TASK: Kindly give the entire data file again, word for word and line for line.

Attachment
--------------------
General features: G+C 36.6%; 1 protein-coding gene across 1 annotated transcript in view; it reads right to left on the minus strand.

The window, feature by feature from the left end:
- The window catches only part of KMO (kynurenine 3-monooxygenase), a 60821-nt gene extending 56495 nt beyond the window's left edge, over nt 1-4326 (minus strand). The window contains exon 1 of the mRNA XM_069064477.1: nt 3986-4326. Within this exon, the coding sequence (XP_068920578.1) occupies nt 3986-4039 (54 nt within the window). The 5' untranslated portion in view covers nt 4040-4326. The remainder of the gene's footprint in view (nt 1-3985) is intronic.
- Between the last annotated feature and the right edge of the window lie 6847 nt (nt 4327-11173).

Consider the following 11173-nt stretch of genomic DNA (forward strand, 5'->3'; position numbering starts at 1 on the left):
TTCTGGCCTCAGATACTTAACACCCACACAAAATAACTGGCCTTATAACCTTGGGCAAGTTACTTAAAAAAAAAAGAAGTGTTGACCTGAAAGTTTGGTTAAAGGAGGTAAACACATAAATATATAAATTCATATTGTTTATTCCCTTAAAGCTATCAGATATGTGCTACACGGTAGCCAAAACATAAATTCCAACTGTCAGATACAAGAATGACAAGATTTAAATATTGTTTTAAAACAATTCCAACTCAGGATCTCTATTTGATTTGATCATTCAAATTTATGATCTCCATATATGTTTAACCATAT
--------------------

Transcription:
General features: G+C 36.6%; 1 protein-coding gene across 1 annotated transcript in view; it reads right to left on the minus strand.

The window, feature by feature from the left end:
- The window catches only part of KMO (kynurenine 3-monooxygenase), a 60821-nt gene extending 56495 nt beyond the window's left edge, over nt 1-4326 (minus strand). The window contains exon 1 of the mRNA XM_069064477.1: nt 3986-4326. Within this exon, the coding sequence (XP_068920578.1) occupies nt 3986-4039 (54 nt within the window). The 5' untranslated portion in view covers nt 4040-4326. The remainder of the gene's footprint in view (nt 1-3985) is intronic.
- Between the last annotated feature and the right edge of the window lie 6847 nt (nt 4327-11173).

Consider the following 11173-nt stretch of genomic DNA (forward strand, 5'->3'; position numbering starts at 1 on the left):
TTCTGGCCTCAGATACTTAACACCCACACAAAATAACTGGCCTTATAACCTTGGGCAAGTTACTTAAAAAAAAAAGAAGTGTTGACCTGAAAGTTTGGTTAAAGGAGGTAAACACATAAATATATAAATTCATATTGTTTATTCCCTTAAAGCTATCAGATATGTGCTACACGGTAGCCAAAACATAAATTCCAACTGTCAGATACAAGAATGACAAGATTTAAATATTGTTTTAAAACAATTCCAACTCAGGATCTCTATTTGATTTGATCATTCAAATTTATGATCTCCATATATGTTTAACCATAT